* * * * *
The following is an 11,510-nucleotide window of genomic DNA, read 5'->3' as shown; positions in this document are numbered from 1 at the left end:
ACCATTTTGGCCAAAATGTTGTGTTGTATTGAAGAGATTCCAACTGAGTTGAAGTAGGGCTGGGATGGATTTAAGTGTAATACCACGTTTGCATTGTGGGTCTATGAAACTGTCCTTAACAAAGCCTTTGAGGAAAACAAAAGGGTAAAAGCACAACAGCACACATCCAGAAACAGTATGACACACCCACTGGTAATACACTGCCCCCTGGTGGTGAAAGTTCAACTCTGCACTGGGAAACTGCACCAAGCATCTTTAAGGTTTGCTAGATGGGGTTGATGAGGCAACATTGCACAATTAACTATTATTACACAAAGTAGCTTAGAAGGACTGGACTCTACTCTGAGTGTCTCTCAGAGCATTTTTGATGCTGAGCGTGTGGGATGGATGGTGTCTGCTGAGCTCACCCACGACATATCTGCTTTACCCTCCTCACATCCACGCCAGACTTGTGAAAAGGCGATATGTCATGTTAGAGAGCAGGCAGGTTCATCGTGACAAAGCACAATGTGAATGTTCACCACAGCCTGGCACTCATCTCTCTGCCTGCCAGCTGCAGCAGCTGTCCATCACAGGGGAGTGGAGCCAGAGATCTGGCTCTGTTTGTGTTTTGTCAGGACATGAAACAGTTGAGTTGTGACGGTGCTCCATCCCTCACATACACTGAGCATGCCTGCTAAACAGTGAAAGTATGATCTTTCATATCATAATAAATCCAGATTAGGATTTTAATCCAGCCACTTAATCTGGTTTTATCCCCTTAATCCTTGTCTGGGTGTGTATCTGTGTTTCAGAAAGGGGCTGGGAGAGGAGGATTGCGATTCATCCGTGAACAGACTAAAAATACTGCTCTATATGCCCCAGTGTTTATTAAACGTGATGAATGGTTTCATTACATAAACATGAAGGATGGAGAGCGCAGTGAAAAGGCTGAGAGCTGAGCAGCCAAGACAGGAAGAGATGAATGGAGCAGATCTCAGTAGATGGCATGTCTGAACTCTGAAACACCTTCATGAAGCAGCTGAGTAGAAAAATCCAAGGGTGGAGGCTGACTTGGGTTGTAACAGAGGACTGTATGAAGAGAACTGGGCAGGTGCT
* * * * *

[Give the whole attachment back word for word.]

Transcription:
The following is an 11,510-nucleotide window of genomic DNA, read 5'->3' as shown; positions in this document are numbered from 1 at the left end:
ACCATTTTGGCCAAAATGTTGTGTTGTATTGAAGAGATTCCAACTGAGTTGAAGTAGGGCTGGGATGGATTTAAGTGTAATACCACGTTTGCATTGTGGGTCTATGAAACTGTCCTTAACAAAGCCTTTGAGGAAAACAAAAGGGTAAAAGCACAACAGCACACATCCAGAAACAGTATGACACACCCACTGGTAATACACTGCCCCCTGGTGGTGAAAGTTCAACTCTGCACTGGGAAACTGCACCAAGCATCTTTAAGGTTTGCTAGATGGGGTTGATGAGGCAACATTGCACAATTAACTATTATTACACAAAGTAGCTTAGAAGGACTGGACTCTACTCTGAGTGTCTCTCAGAGCATTTTTGATGCTGAGCGTGTGGGATGGATGGTGTCTGCTGAGCTCACCCACGACATATCTGCTTTACCCTCCTCACATCCACGCCAGACTTGTGAAAAGGCGATATGTCATGTTAGAGAGCAGGCAGGTTCATCGTGACAAAGCACAATGTGAATGTTCACCACAGCCTGGCACTCATCTCTCTGCCTGCCAGCTGCAGCAGCTGTCCATCACAGGGGAGTGGAGCCAGAGATCTGGCTCTGTTTGTGTTTTGTCAGGACATGAAACAGTTGAGTTGTGACGGTGCTCCATCCCTCACATACACTGAGCATGCCTGCTAAACAGTGAAAGTATGATCTTTCATATCATAATAAATCCAGATTAGGATTTTAATCCAGCCACTTAATCTGGTTTTATCCCCTTAATCCTTGTCTGGGTGTGTATCTGTGTTTCAGAAAGGGGCTGGGAGAGGAGGATTGCGATTCATCCGTGAACAGACTAAAAATACTGCTCTATATGCCCCAGTGTTTATTAAACGTGATGAATGGTTTCATTACATAAACATGAAGGATGGAGAGCGCAGTGAAAAGGCTGAGAGCTGAGCAGCCAAGACAGGAAGAGATGAATGGAGCAGATCTCAGTAGATGGCATGTCTGAACTCTGAAACACCTTCATGAAGCAGCTGAGTAGAAAAATCCAAGGGTGGAGGCTGACTTGGGTTGTAACAGAGGACTGTATGAAGAGAACTGGGCAGGTGCT